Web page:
“The 100 shares are an absolute bonus,” customer Tina Reed said, just before she drove away from the dealership in a brand-new charcoal-gray Ford Focus. “I keep an eye on the stock market but now I'll pay a little more attention.”
JP Morgan Chase & Co. (JPM) credit analysts ,” noting that the company – known for such brands as Chevrolet and Buick – was likely going to survive.
Interestingly, Ford has a market cap of $6.09 billion – making the company known for bringing forth such innovations as mass production, the Model T and the assembly line more than twice as valuable as GM, the market-share leader (of the U.S. carmakers). Ford had $172.5 billion in sales last year, and $160.1 billion in 2006.
GM had $181.2 billion in sales last year and $205.6 billion in 2006, according to statistics provided by Google Finance. The company right now has a market value of only $2.8 billion.
Shares in the embattled automaker hovered near $30 in 2001, but have nose-dived since that time. GM’s shares closed Monday at $4.59 each, a decline of 65 cents each, or 12.4%. They have traded as high as $29.95 in the past 12 months.
Ford shares closed Monday at $2.55 each, down 14 cents, or 5.2% per share. They’ve traded as high as $8.79 in the past year.
Whether the price will tank or skyrocket in these uncertain times is anybody's guess but many, including Faria, the marketing expert, believe the stock is poised for a rebound – especially if the U.S. and Canadian governments can agree on a multibillion-dollar bailout package.
I've seriously thought about buying a lot of Ford shares at this price because one of two things is going to happen,” Faria said. “Either Ford is going to fail and you're going to lose all of it or, if Ford doesn't fail, the shares, at some point, are going to be worth a lot more.”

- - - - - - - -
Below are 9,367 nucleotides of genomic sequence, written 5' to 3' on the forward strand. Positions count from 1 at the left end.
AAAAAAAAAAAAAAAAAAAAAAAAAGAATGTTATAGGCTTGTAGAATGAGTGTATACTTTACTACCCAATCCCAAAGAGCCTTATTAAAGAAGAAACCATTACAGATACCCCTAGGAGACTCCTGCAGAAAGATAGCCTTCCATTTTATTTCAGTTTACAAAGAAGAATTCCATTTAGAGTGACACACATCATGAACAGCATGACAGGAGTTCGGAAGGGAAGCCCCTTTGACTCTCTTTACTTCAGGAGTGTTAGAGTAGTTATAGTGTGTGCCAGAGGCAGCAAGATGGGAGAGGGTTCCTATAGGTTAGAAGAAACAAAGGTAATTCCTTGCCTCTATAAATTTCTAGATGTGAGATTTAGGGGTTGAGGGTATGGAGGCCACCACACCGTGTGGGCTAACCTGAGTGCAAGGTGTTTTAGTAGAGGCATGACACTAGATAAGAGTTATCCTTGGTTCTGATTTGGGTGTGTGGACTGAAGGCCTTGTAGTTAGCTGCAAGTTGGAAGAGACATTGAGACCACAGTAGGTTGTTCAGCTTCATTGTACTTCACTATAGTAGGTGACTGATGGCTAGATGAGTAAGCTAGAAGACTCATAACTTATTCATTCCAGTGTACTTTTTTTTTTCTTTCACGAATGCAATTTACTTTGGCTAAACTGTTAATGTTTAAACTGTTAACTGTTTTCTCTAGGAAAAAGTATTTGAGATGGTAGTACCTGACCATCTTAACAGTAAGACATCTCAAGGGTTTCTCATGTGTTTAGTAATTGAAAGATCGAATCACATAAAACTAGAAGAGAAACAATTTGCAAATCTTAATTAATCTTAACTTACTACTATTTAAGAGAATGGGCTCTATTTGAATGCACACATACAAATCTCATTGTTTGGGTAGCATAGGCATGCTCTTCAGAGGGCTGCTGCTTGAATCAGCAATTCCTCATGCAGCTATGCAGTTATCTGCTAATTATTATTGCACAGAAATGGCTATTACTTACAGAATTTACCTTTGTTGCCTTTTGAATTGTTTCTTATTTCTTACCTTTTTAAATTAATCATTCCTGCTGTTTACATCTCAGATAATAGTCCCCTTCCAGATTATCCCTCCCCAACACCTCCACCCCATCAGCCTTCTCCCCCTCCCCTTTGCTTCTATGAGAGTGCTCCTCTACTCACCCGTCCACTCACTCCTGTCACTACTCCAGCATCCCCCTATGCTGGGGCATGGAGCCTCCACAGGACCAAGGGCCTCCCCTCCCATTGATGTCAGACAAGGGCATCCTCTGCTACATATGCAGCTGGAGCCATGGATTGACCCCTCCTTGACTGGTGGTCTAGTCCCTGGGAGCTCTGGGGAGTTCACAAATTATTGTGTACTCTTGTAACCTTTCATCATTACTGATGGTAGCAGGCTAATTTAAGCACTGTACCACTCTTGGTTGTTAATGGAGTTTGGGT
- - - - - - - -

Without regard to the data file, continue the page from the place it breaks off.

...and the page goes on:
Faria said Ford was in better shape financially than GM and Chrysler, but conceded that the fates of all three are intertwined because they share suppliers dependent on business from all three – and because of the need for government aid.
Not everyone sees a bright future for Ford. Indeed, one Web site wag wrote on the Windsor Star Web site that “I have some Penn Central, WorldCom., Enron, Nortel (NT) and Citibank (C) shares if Mr. Chisholm would like to take them in trade for a new car. They are in certificate form, so he can use them to decorate the showroom. Cheaper than buying new wallpaper.”
News and Related Story Links:
- The Financial Post: .
- The Windsor Star:
Ford shares offered as incentive to auto buyers.
- Money Morning:
GM, Ford, and Chrysler Chiefs Push for Action in Washington as Congress Debates Another Bailout.
GM's bonds fall ahead of expected restructuring plan.
- Bloomberg News:
GM, Ford, Chrysler UAW Leaders Call Emergency Meeting.
GM Readies Viability Plan: Report.
- Money Morning News:
Big Three Auto Companies Weighing How to Shed Weight for Gov’t Bailout.
- The Financial Post: .